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Zeno of Sidon

This article is about the Epicurean philosopher. For other uses, including many other philosophers, see Zeno.

Zeno of Sidon (Greek:Ζήνων ὁ Σιδώνιος; c. 150 – c. 75 BC) was a Greek Epicurean philosopher from the Seleucid city of Sidon. His writings have not survived, but there are some epitomes of his lectures preserved among the writings of his pupil Philodemus.

Contents

Zeno was born in the city of Sidon. He was a contemporary of Cicero, who heard him when at Athens.

He was sometimes termed the "leading Epicurean." (Latin: Coryphaeus Epicureorum) Cicero states that Zeno was contemptuous of other philosophers, and even called Socrates "the Attic Buffoon (scurram Atticum)." He was a disciple of Apollodorus, and Cicero and Diogenes Laërtius both describe him as an accurate and polished thinker.

Zeno held that happiness is not merely dependent upon present enjoyment and prosperity, but also on a reasonable expectation of their continuance and appreciation.

Zeno's writings have not survived, but among the charred papyrus remains at the Villa of the Papyri at Herculaneum, there is an Epitome of Conduct and Character from the Lectures of Zeno written by his pupil Philodemus. It contains the essays On Frank Criticism and On Anger.

Zeno also studied the philosophy of mathematics based on the derivation of all knowledge from experience. He criticized Euclid, seeking to show that deductions from the fundamental principles (Koinē Greek:ἀρχαί) of geometry cannot, on their own, be proved:

[Some] admit the principles but deny that the propositions coming after the principles can be demonstrated unless they grant something that is not contained in the principles. This method of controversy was followed by Zeno of Sidon, who belonged to the school of Epicurus, and against whom Posidonius has written a whole book.

  1. Dorandi 1999, p. 52.
  2. "Zeno of Sidon | Greek philosopher". Encyclopedia Britannica. Retrieved2021-09-15.
  3. Cicero, de Natura Deorum, i. 59 .
  4. Cicero, Tusculan Disputations, iii. 17.
  5. Cicero, de Natura Deorum, i. 93.
  6. Laërtius 1925b, § 26
  7. One or more of the preceding sentences incorporates text from a publication now in the public domain: Chisholm, Hugh, ed. (1911). "Zeno of Sidon". Encyclopædia Britannica. 28 (11th ed.). Cambridge University Press. p. 972.
  8. Laërtius 1925, § 35
  9. PHerc. 1471
  10. PHerc. 182
  11. Proclus, ad I. Euclid. iii.

Zeno of Sidon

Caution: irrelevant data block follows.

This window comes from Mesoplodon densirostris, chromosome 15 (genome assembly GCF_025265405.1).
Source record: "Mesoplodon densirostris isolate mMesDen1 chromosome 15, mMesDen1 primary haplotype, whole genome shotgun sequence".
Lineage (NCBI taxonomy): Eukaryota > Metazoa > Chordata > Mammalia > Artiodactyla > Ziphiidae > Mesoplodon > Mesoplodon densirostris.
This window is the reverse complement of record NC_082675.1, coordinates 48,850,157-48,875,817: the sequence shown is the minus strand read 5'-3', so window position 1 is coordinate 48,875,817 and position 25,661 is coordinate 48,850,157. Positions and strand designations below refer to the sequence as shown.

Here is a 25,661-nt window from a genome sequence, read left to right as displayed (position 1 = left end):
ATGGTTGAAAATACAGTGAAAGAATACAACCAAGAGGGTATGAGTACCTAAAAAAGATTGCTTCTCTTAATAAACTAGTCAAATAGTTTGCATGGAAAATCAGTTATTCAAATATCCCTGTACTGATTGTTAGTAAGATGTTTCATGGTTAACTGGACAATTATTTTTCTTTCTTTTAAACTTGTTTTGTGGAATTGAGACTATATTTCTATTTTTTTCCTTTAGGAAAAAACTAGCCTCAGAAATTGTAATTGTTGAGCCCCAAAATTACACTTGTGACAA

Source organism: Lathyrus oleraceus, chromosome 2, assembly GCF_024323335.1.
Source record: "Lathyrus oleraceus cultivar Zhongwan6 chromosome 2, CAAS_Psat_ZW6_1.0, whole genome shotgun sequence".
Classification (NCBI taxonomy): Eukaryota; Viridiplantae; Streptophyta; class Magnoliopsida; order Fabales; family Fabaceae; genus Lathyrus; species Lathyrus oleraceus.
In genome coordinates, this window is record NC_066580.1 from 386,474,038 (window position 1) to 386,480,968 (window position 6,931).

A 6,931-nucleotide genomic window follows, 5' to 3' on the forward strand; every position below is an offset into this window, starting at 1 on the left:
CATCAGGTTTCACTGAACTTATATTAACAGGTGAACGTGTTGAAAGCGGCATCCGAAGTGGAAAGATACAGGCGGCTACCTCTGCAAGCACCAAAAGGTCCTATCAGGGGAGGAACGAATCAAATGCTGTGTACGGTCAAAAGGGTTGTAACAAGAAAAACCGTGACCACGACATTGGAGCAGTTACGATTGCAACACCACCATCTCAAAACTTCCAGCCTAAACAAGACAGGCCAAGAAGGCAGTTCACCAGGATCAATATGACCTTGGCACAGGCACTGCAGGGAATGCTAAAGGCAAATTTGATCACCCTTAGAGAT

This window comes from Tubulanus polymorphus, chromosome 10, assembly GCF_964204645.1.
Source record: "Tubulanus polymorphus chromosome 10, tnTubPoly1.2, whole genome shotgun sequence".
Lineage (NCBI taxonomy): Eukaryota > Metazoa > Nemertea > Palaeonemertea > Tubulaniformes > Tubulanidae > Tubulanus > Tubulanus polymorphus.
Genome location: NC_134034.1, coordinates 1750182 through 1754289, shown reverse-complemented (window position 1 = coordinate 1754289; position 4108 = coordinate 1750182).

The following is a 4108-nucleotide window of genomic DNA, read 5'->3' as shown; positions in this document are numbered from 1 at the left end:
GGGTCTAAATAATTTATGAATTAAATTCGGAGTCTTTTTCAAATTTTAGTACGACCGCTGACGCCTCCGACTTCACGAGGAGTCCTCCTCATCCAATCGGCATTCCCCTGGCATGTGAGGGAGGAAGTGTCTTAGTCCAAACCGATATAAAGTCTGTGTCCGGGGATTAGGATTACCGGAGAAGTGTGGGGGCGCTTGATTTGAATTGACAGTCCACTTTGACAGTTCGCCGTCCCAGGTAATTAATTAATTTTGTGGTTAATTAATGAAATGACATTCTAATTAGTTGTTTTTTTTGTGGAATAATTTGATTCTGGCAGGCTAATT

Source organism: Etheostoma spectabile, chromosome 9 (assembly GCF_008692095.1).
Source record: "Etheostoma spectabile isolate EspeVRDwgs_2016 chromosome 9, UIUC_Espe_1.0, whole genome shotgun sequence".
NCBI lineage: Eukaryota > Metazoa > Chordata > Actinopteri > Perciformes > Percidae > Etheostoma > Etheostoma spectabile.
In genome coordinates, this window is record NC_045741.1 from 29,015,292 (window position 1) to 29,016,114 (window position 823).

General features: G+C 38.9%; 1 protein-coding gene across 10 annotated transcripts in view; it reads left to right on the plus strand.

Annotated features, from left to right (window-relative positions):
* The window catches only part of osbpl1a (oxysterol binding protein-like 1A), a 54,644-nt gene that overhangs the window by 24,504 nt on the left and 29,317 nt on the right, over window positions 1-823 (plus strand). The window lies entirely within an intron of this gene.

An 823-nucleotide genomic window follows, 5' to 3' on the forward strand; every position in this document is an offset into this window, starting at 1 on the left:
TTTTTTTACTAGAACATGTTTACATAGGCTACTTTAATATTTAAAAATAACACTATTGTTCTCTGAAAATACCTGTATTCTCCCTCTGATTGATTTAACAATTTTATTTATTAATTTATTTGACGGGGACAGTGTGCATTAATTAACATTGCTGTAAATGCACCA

Zeno of Sidon Article Talk Language Watch Edit This article is about the Epicurean philosopher For other uses including many other philosophers see Zeno Zeno of Sidon Greek Zhnwn ὁ Sidwnios c 150 c 75 BC 1 was a Greek Epicurean philosopher 2 from the Seleucid city of Sidon His writings have not survived but there are some epitomes of his lectures preserved among the writings of his pupil Philodemus ZenonBornc 150 BC Sidon Coele Syria Seleucid EmpireDiedc 75 BC prob AthensEraHellenistic philosophyRegionWestern philosophySchoolEpicureanismMain interestsEthics mathematicsInfluences Epicurus ApollodorusInfluenced Philodemus Contents 1 Life 2 Philosophy 3 Notes 4 ReferencesLife EditZeno was born in the city of Sidon He was a contemporary of Cicero who heard him when at Athens 3 4 He was sometimes termed the leading Epicurean Latin Coryphaeus Epicureorum 3 Cicero states that Zeno was contemptuous of other philosophers and even called Socrates the Attic Buffoon scurram Atticum 5 He was a disciple of Apollodorus 6 and Cicero and Diogenes Laertius both describe him as an accurate and polished thinker 7 3 8 Philosophy EditZeno held that happiness is not merely dependent upon present enjoyment and prosperity but also on a reasonable expectation of their continuance and appreciation 7 4 Zeno s writings have not survived but among the charred papyrus remains at the Villa of the Papyri at Herculaneum there is an Epitome of Conduct and Character from the Lectures of Zeno written by his pupil Philodemus It contains the essays On Frank Criticism 9 and On Anger 10 Zeno also studied the philosophy of mathematics based on the derivation of all knowledge from experience He criticized Euclid seeking to show that deductions from the fundamental principles Koine Greek ἀrxai of geometry cannot on their own be proved Some admit the principles but deny that the propositions coming after the principles can be demonstrated unless they grant something that is not contained in the principles This method of controversy was followed by Zeno of Sidon who belonged to the school of Epicurus and against whom Posidonius has written a whole book 11 Notes Edit Dorandi 1999 p 52 Zeno of Sidon Greek philosopher Encyclopedia Britannica Retrieved 2021 09 15 a b c Cicero de Natura Deorum i 59 a b Cicero Tusculan Disputations iii 17 Cicero de Natura Deorum i 93 Laertius 1925b 26 a b One or more of the preceding sentences incorporates text from a publication now in the public domain Chisholm Hugh ed 1911 Zeno of Sidon Encyclopaedia Britannica 28 11th ed Cambridge University Press p 972 Laertius 1925 35 PHerc 1471 PHerc 182 Proclus ad I Euclid iii References EditDorandi Tiziano 1999 Chapter 2 Chronology In Algra Keimpe et al eds The Cambridge History of Hellenistic Philosophy Cambridge Cambridge University Press p 52 ISBN 9780521250283 Laertius Diogenes 1925 The Stoics Zeno Lives of the Eminent Philosophers 2 7 Translated by Hicks Robert Drew Two volume ed Loeb Classical Library 35 Laertius Diogenes 1925b Epicurus Lives of the Eminent Philosophers 2 10 Translated by Hicks Robert Drew Two volume ed Loeb Classical Library 26 Retrieved from https en wikipedia org w index php title Zeno of Sidon amp oldid 1044544916, wikipedia, wiki, book,

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